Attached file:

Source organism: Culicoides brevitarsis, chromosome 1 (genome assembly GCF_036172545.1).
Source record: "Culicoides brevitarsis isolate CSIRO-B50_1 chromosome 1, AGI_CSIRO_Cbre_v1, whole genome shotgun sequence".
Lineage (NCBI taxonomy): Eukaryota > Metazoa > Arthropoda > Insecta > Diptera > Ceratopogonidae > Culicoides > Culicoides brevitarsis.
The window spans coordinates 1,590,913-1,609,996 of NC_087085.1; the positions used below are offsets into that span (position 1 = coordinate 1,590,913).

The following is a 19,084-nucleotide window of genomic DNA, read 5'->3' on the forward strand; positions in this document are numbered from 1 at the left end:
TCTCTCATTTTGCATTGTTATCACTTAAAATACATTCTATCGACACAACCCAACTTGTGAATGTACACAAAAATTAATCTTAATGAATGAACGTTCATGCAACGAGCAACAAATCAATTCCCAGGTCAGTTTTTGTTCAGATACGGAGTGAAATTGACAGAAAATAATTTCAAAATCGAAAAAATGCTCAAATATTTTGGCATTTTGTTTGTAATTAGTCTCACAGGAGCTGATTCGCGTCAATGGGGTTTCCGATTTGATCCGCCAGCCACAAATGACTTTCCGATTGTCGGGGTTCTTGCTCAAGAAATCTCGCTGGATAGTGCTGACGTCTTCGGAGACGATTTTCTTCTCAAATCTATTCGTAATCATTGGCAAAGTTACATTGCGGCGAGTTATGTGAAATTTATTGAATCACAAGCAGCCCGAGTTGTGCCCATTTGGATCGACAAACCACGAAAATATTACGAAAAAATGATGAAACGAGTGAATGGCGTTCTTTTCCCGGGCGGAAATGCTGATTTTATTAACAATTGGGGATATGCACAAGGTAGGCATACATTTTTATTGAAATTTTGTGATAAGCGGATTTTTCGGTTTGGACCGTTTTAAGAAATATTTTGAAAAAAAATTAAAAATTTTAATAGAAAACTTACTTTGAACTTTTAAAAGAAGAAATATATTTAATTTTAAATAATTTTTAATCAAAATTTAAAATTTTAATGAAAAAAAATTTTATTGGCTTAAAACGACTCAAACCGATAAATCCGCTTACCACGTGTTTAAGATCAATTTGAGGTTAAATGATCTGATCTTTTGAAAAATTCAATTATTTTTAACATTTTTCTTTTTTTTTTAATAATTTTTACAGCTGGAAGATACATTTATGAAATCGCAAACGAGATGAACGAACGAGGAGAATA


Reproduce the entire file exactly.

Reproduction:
Source organism: Culicoides brevitarsis, chromosome 1 (genome assembly GCF_036172545.1).
Source record: "Culicoides brevitarsis isolate CSIRO-B50_1 chromosome 1, AGI_CSIRO_Cbre_v1, whole genome shotgun sequence".
Lineage (NCBI taxonomy): Eukaryota > Metazoa > Arthropoda > Insecta > Diptera > Ceratopogonidae > Culicoides > Culicoides brevitarsis.
The window spans coordinates 1,590,913-1,609,996 of NC_087085.1; the positions used below are offsets into that span (position 1 = coordinate 1,590,913).

The following is a 19,084-nucleotide window of genomic DNA, read 5'->3' on the forward strand; positions in this document are numbered from 1 at the left end:
TCTCTCATTTTGCATTGTTATCACTTAAAATACATTCTATCGACACAACCCAACTTGTGAATGTACACAAAAATTAATCTTAATGAATGAACGTTCATGCAACGAGCAACAAATCAATTCCCAGGTCAGTTTTTGTTCAGATACGGAGTGAAATTGACAGAAAATAATTTCAAAATCGAAAAAATGCTCAAATATTTTGGCATTTTGTTTGTAATTAGTCTCACAGGAGCTGATTCGCGTCAATGGGGTTTCCGATTTGATCCGCCAGCCACAAATGACTTTCCGATTGTCGGGGTTCTTGCTCAAGAAATCTCGCTGGATAGTGCTGACGTCTTCGGAGACGATTTTCTTCTCAAATCTATTCGTAATCATTGGCAAAGTTACATTGCGGCGAGTTATGTGAAATTTATTGAATCACAAGCAGCCCGAGTTGTGCCCATTTGGATCGACAAACCACGAAAATATTACGAAAAAATGATGAAACGAGTGAATGGCGTTCTTTTCCCGGGCGGAAATGCTGATTTTATTAACAATTGGGGATATGCACAAGGTAGGCATACATTTTTATTGAAATTTTGTGATAAGCGGATTTTTCGGTTTGGACCGTTTTAAGAAATATTTTGAAAAAAAATTAAAAATTTTAATAGAAAACTTACTTTGAACTTTTAAAAGAAGAAATATATTTAATTTTAAATAATTTTTAATCAAAATTTAAAATTTTAATGAAAAAAAATTTTATTGGCTTAAAACGACTCAAACCGATAAATCCGCTTACCACGTGTTTAAGATCAATTTGAGGTTAAATGATCTGATCTTTTGAAAAATTCAATTATTTTTAACATTTTTCTTTTTTTTTTAATAATTTTTACAGCTGGAAGATACATTTATGAAATCGCAAACGAGATGAACGAACGAGGAGAATA